Fear is a common emotion that most people feel time and again in their lives. Although the general perception is that eventually people will automatically grow out their fears, that isn’t really the case. A lot of people (children and adults alike) are in a constant battle with something that makes them fearful. What is fear and how can you get a grip on it? Here, we have psychologist Karuna Kunwar explain how fear develops in an individual, how it can affect your life and how you can overcome it.
Most people develop fear in their childhood. Rarely will you find a case where an adult suddenly develops a fear of something they were indifferent to, say, a day ago. There are various ways a child can develop a fear and most of it is related to how they were brought up – meaning it’s either because of their parents or their schooling. Someone who has been brought up with volatile parents who always fight might fear commitment while someone who has experienced violence after their father came home drunk at night might fear night and darkness in general.
Sometimes, fear is also passed down from older members of the family. Say, you have a family member who irrationally fears cockroaches. There is a probability that you will unknowingly develop a baseless fear of cockroaches too because of that person’s influence. In a way, this kind of fear is even more dangerous because it spreads around unassumingly and even though the person who develops the fear second hand might know that the fear is illogical and not something that developed out of their own experience, they still can’t move past it.
All fears do have a personal connection to the person it (fear) has developed in, be it through their own traumatic experience or because they’ve picked it from someone they are close to.
The consequences of fear
Even though a lot of people dismiss fear as something one shouldn’t be hung up on too long and as a small issue, it is far from that. When fear manifests in a person, it hampers their life in a lot of ways and in different areas. Most people who deal with a long-term fear also struggle with self-esteem issues. Because of that, they can’t perform well in most instances. Often times fear also leads to anxiety, stress and other mental health issues and that too greatly affects an individual.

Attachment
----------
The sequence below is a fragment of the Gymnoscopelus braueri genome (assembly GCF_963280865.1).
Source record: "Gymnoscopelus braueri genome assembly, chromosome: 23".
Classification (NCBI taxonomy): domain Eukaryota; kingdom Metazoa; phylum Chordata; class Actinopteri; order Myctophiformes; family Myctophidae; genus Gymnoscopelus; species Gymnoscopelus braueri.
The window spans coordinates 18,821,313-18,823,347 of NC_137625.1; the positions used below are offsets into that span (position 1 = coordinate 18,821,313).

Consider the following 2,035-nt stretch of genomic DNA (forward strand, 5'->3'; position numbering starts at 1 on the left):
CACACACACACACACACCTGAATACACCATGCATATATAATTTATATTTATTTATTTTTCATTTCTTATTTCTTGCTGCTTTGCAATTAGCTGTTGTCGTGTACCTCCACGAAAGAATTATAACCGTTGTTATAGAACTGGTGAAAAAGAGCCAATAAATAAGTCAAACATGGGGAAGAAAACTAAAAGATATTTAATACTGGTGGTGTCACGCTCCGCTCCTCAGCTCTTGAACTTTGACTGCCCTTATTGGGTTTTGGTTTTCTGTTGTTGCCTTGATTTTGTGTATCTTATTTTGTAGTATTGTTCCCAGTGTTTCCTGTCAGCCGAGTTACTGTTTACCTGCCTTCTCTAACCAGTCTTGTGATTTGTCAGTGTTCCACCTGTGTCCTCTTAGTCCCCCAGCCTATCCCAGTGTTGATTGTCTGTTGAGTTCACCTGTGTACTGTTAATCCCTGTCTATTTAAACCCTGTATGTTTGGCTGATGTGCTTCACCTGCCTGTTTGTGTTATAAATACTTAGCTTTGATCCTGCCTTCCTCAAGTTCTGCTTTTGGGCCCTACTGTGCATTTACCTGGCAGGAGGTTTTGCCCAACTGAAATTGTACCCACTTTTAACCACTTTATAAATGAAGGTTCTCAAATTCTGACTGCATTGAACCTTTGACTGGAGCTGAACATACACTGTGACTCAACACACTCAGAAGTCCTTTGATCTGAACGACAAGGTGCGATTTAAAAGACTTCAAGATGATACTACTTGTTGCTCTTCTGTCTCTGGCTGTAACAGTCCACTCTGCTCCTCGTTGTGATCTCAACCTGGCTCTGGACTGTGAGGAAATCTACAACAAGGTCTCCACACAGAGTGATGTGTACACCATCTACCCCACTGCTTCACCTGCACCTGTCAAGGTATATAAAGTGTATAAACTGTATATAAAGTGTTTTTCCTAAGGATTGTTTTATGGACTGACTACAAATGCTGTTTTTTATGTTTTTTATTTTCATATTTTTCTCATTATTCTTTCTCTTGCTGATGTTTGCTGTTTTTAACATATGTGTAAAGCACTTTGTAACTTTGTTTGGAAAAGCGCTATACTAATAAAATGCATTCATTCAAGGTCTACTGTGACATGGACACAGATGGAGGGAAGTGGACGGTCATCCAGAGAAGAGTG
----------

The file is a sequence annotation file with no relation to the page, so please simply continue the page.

A lot of times when people come to seek a mental health professional’s help for issues like anxiety, OCD, depression, etc. we find a connection between these issues and the patient's fear of something. And, like I previously mentioned, it can also pass onto the people around them. So, fear is something that should be treated as soon as possible.
Many people figure out their fear and the causes of their fear as they grow up. Even though fear manifests during childhood, children generally don’t even realize that they fear things or why they fear the things they do. But as time passes, they notice how obtrusive fear is and acknowledge its presence. So, most people find out about their fear themselves but, sometimes, a mental health practitioner can also diagnose that an individual is fearful of something as they interact with them.
Most fearful people are also very anxious. Because of this, they absentmindedly do things and don’t think much of it. You should be especially mindful of the things you do and how you spend your time. Even though you might think that you are eating properly, drinking enough water and getting enough sleep, in reality, you aren’t. All of these things help you in your battle against your fear. Eat a lot of green vegetables, drink enough water and go to sleep and wake up at a proper time (don’t oversleep or go to bed really late), exercise everyday, include breathing exercises and meditation into your routine as well and make an effort to socialize with positive people. I would also advise people who are battling fear to stop spending a lot of time on social media or watching too much TV as this will yield negative results.
Although doing the things mentioned above will help you regulate your life and not let fear rule it for you, it won’t completely take away your fear. For that you need to get to the bottom of why your fear the things you do. If you can’t find the root cause of the fear you hold, you will have a hard time navigating through it.
One way to approach fear is by questioning its logic. Most fears are spurious and groundless. So, if you go about questioning why you fear something, you will most likely realize that your reasoning for it is silly and doesn’t make sense in the grander scale of life. Once you realize this, you’ll find it easier to deal with your fear.
However, because fear is a serious problem in itself, you should seek help from a mental health practitioner. Some patients can tackle their fear and overcome it through counseling sessions while other need medication to be able to do so. It depends on a lot of things and each case is different.